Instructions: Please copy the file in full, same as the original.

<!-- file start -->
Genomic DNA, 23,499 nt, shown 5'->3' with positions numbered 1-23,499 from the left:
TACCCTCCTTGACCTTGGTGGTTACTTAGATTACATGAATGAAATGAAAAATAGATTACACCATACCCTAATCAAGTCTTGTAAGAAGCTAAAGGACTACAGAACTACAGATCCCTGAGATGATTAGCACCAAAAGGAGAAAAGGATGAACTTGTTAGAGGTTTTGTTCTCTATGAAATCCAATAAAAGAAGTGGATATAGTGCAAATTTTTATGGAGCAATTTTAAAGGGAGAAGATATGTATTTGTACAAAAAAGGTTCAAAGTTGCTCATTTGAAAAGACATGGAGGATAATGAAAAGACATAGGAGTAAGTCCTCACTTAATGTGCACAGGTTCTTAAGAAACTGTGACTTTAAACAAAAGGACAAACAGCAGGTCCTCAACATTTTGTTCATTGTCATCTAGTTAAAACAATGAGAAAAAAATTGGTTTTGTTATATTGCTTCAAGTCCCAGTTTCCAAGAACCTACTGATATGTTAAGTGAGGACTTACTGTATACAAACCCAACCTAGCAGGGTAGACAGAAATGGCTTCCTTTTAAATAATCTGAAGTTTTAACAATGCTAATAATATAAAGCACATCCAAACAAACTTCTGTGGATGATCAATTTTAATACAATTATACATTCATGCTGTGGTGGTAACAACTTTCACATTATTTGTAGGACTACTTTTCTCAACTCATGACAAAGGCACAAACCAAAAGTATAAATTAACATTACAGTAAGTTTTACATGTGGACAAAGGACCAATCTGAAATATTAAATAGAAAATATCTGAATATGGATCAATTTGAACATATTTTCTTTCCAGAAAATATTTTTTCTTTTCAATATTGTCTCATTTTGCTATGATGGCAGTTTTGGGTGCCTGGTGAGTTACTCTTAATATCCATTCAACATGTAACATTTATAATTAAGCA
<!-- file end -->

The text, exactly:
Genomic DNA, 23,499 nt, shown 5'->3' with positions numbered 1-23,499 from the left:
TACCCTCCTTGACCTTGGTGGTTACTTAGATTACATGAATGAAATGAAAAATAGATTACACCATACCCTAATCAAGTCTTGTAAGAAGCTAAAGGACTACAGAACTACAGATCCCTGAGATGATTAGCACCAAAAGGAGAAAAGGATGAACTTGTTAGAGGTTTTGTTCTCTATGAAATCCAATAAAAGAAGTGGATATAGTGCAAATTTTTATGGAGCAATTTTAAAGGGAGAAGATATGTATTTGTACAAAAAAGGTTCAAAGTTGCTCATTTGAAAAGACATGGAGGATAATGAAAAGACATAGGAGTAAGTCCTCACTTAATGTGCACAGGTTCTTAAGAAACTGTGACTTTAAACAAAAGGACAAACAGCAGGTCCTCAACATTTTGTTCATTGTCATCTAGTTAAAACAATGAGAAAAAAATTGGTTTTGTTATATTGCTTCAAGTCCCAGTTTCCAAGAACCTACTGATATGTTAAGTGAGGACTTACTGTATACAAACCCAACCTAGCAGGGTAGACAGAAATGGCTTCCTTTTAAATAATCTGAAGTTTTAACAATGCTAATAATATAAAGCACATCCAAACAAACTTCTGTGGATGATCAATTTTAATACAATTATACATTCATGCTGTGGTGGTAACAACTTTCACATTATTTGTAGGACTACTTTTCTCAACTCATGACAAAGGCACAAACCAAAAGTATAAATTAACATTACAGTAAGTTTTACATGTGGACAAAGGACCAATCTGAAATATTAAATAGAAAATATCTGAATATGGATCAATTTGAACATATTTTCTTTCCAGAAAATATTTTTTCTTTTCAATATTGTCTCATTTTGCTATGATGGCAGTTTTGGGTGCCTGGTGAGTTACTCTTAATATCCATTCAACATGTAACATTTATAATTAAGCA